Themes and Meanings (Masterplots II: Poetry, Revised Edition)
In the Liverpool slums, the classics scholar Hopkins was as far removed from his natural habitat (the university and the seminary) as Felix Randal was from his (the forge) when he lay in his sickbed. The two dislocations brought the two men together in a totally unpredictable friendship—“How far from then forethought of”—and a deep religious relationship of father and child, of tiny Father Hopkins, barely five feet tall and scarcely a hundred pounds, and “child, Felix, poor Felix Randal,” the giant blacksmith dwindling to death.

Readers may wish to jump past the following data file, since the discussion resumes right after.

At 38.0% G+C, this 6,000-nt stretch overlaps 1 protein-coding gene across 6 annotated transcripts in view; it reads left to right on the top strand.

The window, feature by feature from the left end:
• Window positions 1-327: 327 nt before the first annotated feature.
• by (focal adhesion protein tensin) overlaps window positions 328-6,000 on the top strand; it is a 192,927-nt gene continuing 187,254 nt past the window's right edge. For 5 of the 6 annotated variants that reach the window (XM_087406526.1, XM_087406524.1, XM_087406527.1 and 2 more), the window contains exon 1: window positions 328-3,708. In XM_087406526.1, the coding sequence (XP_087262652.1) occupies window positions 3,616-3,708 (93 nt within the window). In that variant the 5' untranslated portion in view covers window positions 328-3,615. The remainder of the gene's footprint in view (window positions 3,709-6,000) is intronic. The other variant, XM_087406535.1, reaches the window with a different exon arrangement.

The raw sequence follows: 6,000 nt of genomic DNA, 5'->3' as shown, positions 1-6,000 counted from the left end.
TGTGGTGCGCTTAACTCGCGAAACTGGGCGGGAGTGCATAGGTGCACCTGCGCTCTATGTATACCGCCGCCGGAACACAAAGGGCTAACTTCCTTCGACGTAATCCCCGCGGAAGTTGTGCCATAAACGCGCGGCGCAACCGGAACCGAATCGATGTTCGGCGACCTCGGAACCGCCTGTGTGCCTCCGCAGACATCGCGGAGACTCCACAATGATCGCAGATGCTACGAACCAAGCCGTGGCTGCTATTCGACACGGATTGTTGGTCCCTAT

The two were bound together by the three sacraments of Penance, Eucharist, and Extreme Unction, known collectively as “the Last Sacraments,” since their reception accompanies life’s end. Since three is traditionally the number of the heaven archetype and four the number of the earth archetype, the three sacraments and the “fatal four disorders” of the poem may suggest the underlying theme of the poem: As the “mould of man” pines and dies, the graced spirit mends, finds holy friendship, and comes more to life. This poem suggests no Puritan, platonic, or Oriental rejection of materiality, for the sacraments to which Hopkins mainly attributes the transformation are insistently material, and one’s last glimpse of Felix Randal shows him totally involved with the material world. Felix is depicted in the prime of his energy, nearly innocent even in his sins, physically preeminent in a crowd of other muscular laboring men, easily managing the huge gray Shire horses of the English midlands—the largest horses in the world, larger than the Clydesdales of the north, the Suffolks of the east, the Belgians, Percherons, and other breeds of the continent—as conspicuous among ordinary carriage and saddle horses as Felix is among ordinary workmen. Since the horse symbolizes masculine libido, the poem celebrates both Felix Randal’s final achievement of self-possession and (as a horse trots noisily on new steel sandals down the cobblestone street of the reader’s imagination) the ultimate felicity which verified his given name, Felix.